Existentialism brings balance to each of these three fields. If they offered more attention to the existential realms, each theory would become stronger. One example of this can be seen in Daniels (2005) critique of transpersonal psychology’s lack of discussion about evil. As a transpersonal psychologist, Daniels sees this as an important weakness requiring urgent attention. While Daniels does not cite existential thought as the impetus for his critique, the homage to existential themes is evident. A more intentional dialogue about differences would beneficial.

Buddhism and the Middle Path

The choice of including “the middle path” in this essay was very intentional in its reference to Buddhism. It is not to suggest that existentialism is a Buddhist psychology. However, it is not a coincidence that frequently students taking existential courses comment, “That sounds a lot like Buddhism.” Nor is it a coincidence that existentialists such as Nietzsche and Kierkegaard are commonly referenced in Buddhist-Western dialogues (see Abe 1990; Altizer, 1990).

The similarities beg the question: “Is existential thought Eastern or Western?” The answer to this question deserves much more time and debate than will be allotted in this essay. However, allow me to point to important questions and historical context relevant to this question.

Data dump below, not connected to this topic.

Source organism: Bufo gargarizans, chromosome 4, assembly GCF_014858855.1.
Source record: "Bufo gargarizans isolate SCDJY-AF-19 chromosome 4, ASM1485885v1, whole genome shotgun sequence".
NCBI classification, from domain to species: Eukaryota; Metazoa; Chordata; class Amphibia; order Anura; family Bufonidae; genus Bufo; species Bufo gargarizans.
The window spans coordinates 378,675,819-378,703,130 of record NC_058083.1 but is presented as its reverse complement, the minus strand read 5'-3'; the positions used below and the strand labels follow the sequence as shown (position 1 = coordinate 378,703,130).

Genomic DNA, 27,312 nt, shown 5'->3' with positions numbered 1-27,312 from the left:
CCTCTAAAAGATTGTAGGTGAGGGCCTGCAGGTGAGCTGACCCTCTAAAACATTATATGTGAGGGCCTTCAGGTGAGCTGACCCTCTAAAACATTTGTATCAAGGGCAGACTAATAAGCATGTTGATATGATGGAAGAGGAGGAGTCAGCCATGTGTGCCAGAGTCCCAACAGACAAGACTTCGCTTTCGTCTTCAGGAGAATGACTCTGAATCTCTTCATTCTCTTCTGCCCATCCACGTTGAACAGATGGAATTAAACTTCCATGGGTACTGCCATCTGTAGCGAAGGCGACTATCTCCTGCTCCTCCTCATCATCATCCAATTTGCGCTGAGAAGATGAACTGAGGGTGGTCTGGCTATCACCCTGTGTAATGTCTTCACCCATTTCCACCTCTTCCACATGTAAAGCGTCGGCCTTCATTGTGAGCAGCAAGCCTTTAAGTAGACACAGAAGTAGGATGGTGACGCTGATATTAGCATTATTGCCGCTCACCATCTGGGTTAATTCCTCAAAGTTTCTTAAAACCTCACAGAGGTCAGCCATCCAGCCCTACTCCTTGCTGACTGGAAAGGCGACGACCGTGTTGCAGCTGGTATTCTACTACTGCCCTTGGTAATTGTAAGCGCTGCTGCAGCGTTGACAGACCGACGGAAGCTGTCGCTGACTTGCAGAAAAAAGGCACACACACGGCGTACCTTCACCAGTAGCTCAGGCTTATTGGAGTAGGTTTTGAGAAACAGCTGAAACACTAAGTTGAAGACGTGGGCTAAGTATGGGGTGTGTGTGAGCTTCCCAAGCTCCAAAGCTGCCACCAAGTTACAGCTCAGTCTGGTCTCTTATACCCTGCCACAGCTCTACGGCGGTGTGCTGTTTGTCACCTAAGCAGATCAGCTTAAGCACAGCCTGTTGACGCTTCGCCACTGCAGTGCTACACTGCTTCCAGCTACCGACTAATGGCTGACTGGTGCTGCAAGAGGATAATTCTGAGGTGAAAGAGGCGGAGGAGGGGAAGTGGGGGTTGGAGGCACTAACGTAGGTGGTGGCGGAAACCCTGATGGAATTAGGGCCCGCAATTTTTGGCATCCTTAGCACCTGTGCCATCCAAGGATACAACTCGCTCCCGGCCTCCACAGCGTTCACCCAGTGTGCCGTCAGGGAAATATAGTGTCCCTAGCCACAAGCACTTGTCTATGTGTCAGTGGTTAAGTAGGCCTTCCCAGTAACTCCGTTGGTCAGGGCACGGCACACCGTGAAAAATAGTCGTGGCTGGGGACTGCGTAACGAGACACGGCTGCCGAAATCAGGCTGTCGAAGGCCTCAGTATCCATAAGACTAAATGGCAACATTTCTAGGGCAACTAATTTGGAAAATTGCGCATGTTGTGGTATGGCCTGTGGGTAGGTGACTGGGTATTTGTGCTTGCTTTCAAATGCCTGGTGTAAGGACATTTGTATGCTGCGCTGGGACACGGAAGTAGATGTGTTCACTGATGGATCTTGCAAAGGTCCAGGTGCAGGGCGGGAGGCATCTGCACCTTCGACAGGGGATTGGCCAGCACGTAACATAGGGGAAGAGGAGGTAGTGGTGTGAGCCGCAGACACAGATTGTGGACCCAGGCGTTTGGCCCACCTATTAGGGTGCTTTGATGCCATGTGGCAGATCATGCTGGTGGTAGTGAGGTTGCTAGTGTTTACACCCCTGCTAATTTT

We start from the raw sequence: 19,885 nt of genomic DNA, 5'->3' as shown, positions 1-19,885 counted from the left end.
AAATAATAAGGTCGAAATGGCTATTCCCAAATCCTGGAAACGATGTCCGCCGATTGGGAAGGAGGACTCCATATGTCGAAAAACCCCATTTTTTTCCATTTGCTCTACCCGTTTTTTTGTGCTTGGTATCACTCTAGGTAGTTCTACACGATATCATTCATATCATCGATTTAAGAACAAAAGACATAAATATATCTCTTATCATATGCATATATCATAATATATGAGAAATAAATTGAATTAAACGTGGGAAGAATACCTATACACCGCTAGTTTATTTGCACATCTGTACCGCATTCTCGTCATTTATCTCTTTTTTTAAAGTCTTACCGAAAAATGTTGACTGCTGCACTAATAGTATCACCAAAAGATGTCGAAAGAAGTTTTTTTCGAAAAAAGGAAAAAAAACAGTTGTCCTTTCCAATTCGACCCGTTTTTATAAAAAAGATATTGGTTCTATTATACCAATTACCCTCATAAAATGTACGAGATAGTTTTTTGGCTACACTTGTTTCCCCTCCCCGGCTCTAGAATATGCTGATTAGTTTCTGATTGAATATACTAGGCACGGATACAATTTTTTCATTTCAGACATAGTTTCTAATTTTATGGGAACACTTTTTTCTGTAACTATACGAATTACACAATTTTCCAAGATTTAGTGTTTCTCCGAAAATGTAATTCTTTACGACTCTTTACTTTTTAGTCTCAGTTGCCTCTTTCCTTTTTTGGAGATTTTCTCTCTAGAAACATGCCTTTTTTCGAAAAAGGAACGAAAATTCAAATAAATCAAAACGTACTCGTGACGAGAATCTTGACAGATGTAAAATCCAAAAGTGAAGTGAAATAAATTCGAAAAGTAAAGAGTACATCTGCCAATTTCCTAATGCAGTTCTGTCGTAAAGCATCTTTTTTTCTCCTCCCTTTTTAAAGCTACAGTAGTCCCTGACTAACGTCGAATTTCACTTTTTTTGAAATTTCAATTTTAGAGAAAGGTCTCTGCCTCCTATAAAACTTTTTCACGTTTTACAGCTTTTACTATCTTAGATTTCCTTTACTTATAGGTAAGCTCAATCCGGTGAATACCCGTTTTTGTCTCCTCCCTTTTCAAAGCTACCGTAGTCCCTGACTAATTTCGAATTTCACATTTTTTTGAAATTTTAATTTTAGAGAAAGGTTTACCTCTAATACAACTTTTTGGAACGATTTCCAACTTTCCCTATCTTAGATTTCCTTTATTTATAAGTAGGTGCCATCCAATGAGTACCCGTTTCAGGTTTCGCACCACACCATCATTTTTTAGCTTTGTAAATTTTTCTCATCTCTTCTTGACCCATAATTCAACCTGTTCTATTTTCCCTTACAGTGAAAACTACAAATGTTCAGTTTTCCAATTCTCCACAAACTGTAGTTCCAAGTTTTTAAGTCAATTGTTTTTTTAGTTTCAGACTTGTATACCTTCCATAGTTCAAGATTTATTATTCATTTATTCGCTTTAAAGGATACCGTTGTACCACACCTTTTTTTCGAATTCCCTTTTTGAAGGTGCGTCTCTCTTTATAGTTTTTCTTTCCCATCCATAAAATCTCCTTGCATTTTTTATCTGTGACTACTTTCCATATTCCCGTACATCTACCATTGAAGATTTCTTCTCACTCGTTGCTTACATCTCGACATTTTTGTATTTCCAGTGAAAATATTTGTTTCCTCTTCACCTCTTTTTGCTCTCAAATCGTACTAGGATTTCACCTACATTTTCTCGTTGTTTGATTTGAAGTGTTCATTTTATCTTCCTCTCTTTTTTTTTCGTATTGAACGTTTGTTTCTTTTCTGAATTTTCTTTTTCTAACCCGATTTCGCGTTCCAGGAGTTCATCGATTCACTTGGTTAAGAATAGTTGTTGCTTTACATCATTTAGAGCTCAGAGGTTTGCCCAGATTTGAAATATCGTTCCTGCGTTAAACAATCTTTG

Postmodern thought has helped contemporary thinkers to recognize that even constructions such as Eastern Thought and Western Thought are social constructions largely dependent upon culture. While there is evidence that influences from India may have influenced some philosophical and religious thought in the West as early as the late common era (B.C.E.), it is not likely that these are a primary cause of the similarities of existentialism with some Eastern and Buddhist ideas.

Kierkegaard, who is generally acknowledged as the father of existential thought, shares some similarities with Buddhism particularly in the valuing of the subjective experience. However, Kierkegaard was certainly more Western than Eastern. As existential thought continued to develop in the writing of Nietzsche, Tillich, Sartre, and others, it became fiercely individualistic at times. The individualistic tone of much of existential thought does not fit well with the more collectivist approach common in Eastern thought.